Lowe Alpine Axiom Cerro Torre rucksack

Lowe Alpine Axiom Cerro Torre rucksack

A well thought-out women's pack for long weekend treks

From a neat 60l up to a whopping 80l, there's lots of space to play with and fill in this rucksack. It's full of useful features but not over-fussy. But pink - really?

Our pros and cons...
  • Simple but effective features
  • Easily-adjustable once you get the hang of it
  • Great access points to all parts of the pack
  • Ditch the pink, please!
  • Larger capacity option for men's Cerro Torre
  • Very stiff to begin with but softens after wear

The American Lowe brothers were innovators of their time. Greg Lowe designed the first ever pack with an internal frame, the first adjustable back and the first plastic buckle used on a modern day backpack - all integral to the rucksacks that we use today.

Lowe Alpine was sold to a UK company in the 1980s, but straddled the Atlantic for a while - the brothers continued to design packs, clothing and equipment. Now totally based in the UK, innovation is still at the forefront of Lowe Alpine, a brand widely respected in the industry.

The Cerro Torre, the largest of the women's packs, is a staple of the brand's range and has now been updated to include the Axiom back system enabling the wearer to fully adjust the pack to fit them perfectly.
 

Clearly not a pink person - Jo testing the Lowe Alpine women's Cerro Torre pack
Jo testing the Cerro Torre

 

 

 

First impressions

Pink, oh no! A great-looking pack but why do manufacturers think women want pink on all outdoor kit. There are many other good, more neutral colours like blue, green, yellow, red, purple but please, no more pink! Personally I avoid pink on my outdoor kit at all costs!

The pack was easy to load up with three days worth of kit for a wintry walk up to Pico Aneto in the Pyrenees, including ice axe and crampons, and was fully tested over two trips.

The pack was easy to load up with three days worth of kit for a wintry walk up to Pico Aneto in the Pyrenees, including ice axe and crampons, and was fully tested over two trips.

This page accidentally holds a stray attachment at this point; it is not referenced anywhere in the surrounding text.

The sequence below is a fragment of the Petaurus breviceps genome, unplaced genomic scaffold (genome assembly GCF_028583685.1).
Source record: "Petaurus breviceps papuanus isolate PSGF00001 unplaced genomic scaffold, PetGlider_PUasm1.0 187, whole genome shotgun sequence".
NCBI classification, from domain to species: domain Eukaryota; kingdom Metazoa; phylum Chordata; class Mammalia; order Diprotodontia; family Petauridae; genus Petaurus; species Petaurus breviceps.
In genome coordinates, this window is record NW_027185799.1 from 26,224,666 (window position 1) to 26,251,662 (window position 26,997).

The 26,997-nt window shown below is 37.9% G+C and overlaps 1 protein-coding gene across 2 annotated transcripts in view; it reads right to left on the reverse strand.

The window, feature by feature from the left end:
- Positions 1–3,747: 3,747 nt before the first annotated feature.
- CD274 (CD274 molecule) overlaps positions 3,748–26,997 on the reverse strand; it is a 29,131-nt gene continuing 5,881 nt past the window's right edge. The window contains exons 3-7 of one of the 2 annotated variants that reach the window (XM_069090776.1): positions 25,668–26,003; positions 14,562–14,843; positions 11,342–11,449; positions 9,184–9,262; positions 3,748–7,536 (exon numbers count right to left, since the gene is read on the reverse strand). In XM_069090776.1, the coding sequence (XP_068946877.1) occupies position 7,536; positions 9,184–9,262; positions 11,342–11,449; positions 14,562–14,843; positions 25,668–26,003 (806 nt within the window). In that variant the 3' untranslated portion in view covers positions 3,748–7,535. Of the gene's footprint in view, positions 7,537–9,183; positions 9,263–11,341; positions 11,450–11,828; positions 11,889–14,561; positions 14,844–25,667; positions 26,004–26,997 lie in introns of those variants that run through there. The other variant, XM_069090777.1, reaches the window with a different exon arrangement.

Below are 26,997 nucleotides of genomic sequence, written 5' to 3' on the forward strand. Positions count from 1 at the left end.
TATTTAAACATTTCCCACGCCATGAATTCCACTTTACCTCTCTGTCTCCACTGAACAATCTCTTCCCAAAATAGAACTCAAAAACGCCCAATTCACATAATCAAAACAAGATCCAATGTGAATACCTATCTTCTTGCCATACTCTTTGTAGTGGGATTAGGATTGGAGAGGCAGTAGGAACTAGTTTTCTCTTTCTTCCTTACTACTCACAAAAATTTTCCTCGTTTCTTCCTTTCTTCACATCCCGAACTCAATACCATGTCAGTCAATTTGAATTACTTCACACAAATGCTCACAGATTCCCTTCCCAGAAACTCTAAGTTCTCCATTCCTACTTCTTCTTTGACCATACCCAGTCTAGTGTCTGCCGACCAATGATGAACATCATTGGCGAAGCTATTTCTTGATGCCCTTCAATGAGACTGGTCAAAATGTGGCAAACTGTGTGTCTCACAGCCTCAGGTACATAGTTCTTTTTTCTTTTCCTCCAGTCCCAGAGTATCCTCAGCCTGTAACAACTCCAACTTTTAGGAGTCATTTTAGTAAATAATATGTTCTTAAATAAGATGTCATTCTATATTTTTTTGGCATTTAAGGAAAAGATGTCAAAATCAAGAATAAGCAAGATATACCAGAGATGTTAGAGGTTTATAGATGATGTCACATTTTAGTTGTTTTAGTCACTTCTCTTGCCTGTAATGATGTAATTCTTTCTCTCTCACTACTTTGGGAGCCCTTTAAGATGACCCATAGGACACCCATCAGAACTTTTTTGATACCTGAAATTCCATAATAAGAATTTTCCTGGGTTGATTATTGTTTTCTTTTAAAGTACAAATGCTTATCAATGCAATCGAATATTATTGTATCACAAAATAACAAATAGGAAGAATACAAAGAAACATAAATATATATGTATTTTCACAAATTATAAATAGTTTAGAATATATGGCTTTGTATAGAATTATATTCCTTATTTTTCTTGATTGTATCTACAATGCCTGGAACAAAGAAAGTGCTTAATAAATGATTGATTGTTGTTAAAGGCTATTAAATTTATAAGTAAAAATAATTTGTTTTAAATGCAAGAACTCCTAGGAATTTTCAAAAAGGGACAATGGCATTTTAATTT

Comfort

Initial feel - loaded with expedition essentials the pack weighed between 12-14kg and felt very stiff to begin with. The pack is solidly built and took a while to soften up and mold around my body so felt a little uncomfortable to begin with. 

After wearing the pack for six days the waist belt had molded and the shoulder straps had softened enough to be much more comfortable. I'm sure after more wear it will only become more comfortable.
 
Jo giving the pack a thorough testing in the Pyrenees
Women's Lowe Alpine Cerro Torre

Design

An easy pack to use - simple but with some good features. For example, the front straps of the pack can be taken off when not needed, the rain cover is stowed out of the way and the waist belt pockets fit a camera and snacks. I really liked the addition of the removable hydration pack sleeve which is easy to use, easy to take out and use separately - a bonus for the pack.

Axiom back system

A little fiddly to use to begin with. I found it easier to adjust the pack when it was on the ground than on me. However, it was great to have the option for adjustment in more than one dimension, which made a lot of difference to the feel and fit of the pack.
 
I'm sure that headband is pink, Jo!
Jo testing the Cerro Torre

Rotating hip belt

This is a great addition to the pack and only found on a couple of other similar packs by other manufacturers. The pack moves easily with your body movement without putting you off balance when climbing up steep slopes or scrambling.

Durability

With dual haul loops front and back, a great addition, you can really throw this pack around. The fabric is strong as are the straps and buckles, which feel that they are up to the job and are easy and not fiddly to use. The pack is a little weighty, nothing major for its class, but the added weight is offset by the quality of the pack.

Cerro Torre on test

Accessibility

A good number of packs in this class have side access points allowing you to get to your kit in the main body of the pack without having to open the lid. This pack goes one step further with the U-shaped zip, which opens up the whole front of the pack allowing greater access. The zips have large pulls - the same on the bottom access section to the pack, so much easier to use with thick gloves on.

Overall look

A neat pack that holds it's own out on the hill. One of my clients tried it out for a day and was impressed with its structure and features. Not totally impressed by the pink bits though!

Cerro Torre

Things I would change

I prefer to have a side opening for the pockets at the side of the pack as well as a top opening, much easier for putting a water bottle back when you have the pack on your back. I also moved the rear straps for the top lid so that when the pack is not full, the lid does not fall forward onto the front of the pack but stays more on top, making opening the lid zip easier when the pack is on. These are the only two things that I would amend/change on this well-designed pack.

Summary

Overall a great pack for its size and price (£170). Easily-adjustable and, once the pack's waist belt and shoulder straps had softened, it became much more comfortable for long days out on the hill. It is a shame that the pack doesn't come in a larger size capacity, as in the Men's version, so that the main body is more roomy and you aren't filling the top section over your head when you need the extra 20l capacity.

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Our overall rating - 8/10
                   
Quality - 8/10
                   
Value - 7/10
                   
Performance - 8/10
                   
Appearance - 6/10
                   
Size - 7/10
Suitable for activities:
  • Hill walking
  • Mountaineering
  • Walking
  • Trekking